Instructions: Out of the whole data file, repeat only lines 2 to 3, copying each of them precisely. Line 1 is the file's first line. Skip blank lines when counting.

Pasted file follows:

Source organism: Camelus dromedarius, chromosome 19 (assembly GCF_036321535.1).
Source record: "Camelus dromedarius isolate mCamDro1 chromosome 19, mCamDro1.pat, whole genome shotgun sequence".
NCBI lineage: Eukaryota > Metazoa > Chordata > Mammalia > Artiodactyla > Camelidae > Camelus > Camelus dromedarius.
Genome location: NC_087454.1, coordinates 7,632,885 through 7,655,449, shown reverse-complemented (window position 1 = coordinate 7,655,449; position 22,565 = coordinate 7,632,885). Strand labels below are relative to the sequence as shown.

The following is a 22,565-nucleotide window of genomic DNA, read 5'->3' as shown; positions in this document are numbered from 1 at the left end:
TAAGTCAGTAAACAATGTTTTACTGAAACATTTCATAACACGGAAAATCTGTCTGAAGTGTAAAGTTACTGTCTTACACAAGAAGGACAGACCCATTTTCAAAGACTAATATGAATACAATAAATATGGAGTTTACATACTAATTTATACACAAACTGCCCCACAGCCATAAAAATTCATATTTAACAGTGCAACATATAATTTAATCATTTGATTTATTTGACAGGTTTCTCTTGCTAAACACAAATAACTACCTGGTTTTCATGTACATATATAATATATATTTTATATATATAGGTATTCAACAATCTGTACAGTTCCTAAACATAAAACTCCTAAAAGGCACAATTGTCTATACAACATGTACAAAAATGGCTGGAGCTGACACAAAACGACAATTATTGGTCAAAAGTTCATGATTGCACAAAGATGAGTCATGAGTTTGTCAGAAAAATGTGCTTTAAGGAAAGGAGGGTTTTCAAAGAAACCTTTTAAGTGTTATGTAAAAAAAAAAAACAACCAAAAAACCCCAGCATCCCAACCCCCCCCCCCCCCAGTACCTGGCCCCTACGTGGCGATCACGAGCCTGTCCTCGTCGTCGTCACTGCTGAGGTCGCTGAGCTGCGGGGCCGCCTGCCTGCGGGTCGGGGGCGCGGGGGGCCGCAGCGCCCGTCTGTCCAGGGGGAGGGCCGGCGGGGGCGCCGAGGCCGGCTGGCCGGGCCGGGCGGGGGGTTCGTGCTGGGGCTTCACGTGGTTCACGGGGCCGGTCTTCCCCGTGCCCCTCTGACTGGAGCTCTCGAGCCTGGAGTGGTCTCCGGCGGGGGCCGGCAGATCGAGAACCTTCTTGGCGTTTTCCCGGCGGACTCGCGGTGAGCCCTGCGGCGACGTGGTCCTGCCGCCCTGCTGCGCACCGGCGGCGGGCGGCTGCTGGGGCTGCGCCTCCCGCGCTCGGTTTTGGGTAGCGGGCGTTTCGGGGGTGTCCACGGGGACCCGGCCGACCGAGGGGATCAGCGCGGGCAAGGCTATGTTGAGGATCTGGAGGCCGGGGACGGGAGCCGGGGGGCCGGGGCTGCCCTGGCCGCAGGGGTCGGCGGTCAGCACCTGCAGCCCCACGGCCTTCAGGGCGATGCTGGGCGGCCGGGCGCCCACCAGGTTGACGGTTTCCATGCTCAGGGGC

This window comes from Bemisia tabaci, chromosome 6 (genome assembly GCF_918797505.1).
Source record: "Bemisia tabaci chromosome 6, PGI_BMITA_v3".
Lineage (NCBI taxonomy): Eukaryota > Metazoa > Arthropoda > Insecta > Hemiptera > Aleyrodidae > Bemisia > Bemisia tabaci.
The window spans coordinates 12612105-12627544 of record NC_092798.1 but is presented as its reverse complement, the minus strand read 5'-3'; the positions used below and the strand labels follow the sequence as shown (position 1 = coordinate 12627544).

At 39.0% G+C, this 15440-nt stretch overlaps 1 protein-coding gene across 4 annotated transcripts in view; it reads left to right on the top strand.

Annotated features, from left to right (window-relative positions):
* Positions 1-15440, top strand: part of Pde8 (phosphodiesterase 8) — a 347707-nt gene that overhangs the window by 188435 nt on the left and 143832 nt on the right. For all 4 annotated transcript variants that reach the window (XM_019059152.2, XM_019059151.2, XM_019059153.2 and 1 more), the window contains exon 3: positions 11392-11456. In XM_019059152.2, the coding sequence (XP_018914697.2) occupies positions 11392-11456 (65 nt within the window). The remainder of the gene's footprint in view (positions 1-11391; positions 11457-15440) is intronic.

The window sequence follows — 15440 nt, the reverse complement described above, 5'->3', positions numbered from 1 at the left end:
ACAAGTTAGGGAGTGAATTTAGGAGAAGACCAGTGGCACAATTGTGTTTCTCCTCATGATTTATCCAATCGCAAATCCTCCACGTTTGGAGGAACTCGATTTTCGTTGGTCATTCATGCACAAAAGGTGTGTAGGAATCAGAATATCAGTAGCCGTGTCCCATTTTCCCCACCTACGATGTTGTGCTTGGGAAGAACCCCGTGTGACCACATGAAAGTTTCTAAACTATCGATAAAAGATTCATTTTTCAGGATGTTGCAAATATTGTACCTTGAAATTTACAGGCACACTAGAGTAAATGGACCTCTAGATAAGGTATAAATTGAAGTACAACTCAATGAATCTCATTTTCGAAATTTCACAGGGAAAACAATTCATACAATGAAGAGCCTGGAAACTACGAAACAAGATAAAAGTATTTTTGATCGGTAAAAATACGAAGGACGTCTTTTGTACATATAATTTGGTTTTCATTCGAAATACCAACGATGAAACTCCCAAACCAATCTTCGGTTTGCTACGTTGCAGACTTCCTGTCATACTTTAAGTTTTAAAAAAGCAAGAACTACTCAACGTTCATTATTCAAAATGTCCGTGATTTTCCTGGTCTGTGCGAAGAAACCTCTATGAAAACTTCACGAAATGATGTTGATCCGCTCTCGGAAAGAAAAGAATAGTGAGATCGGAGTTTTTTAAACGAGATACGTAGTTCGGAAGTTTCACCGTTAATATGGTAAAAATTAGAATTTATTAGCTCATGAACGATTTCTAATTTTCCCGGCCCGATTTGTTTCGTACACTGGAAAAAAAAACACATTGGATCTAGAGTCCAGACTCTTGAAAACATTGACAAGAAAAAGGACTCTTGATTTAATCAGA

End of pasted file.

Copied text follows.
Source record: "Camelus dromedarius isolate mCamDro1 chromosome 19, mCamDro1.pat, whole genome shotgun sequence".
NCBI lineage: Eukaryota > Metazoa > Chordata > Mammalia > Artiodactyla > Camelidae > Camelus > Camelus dromedarius.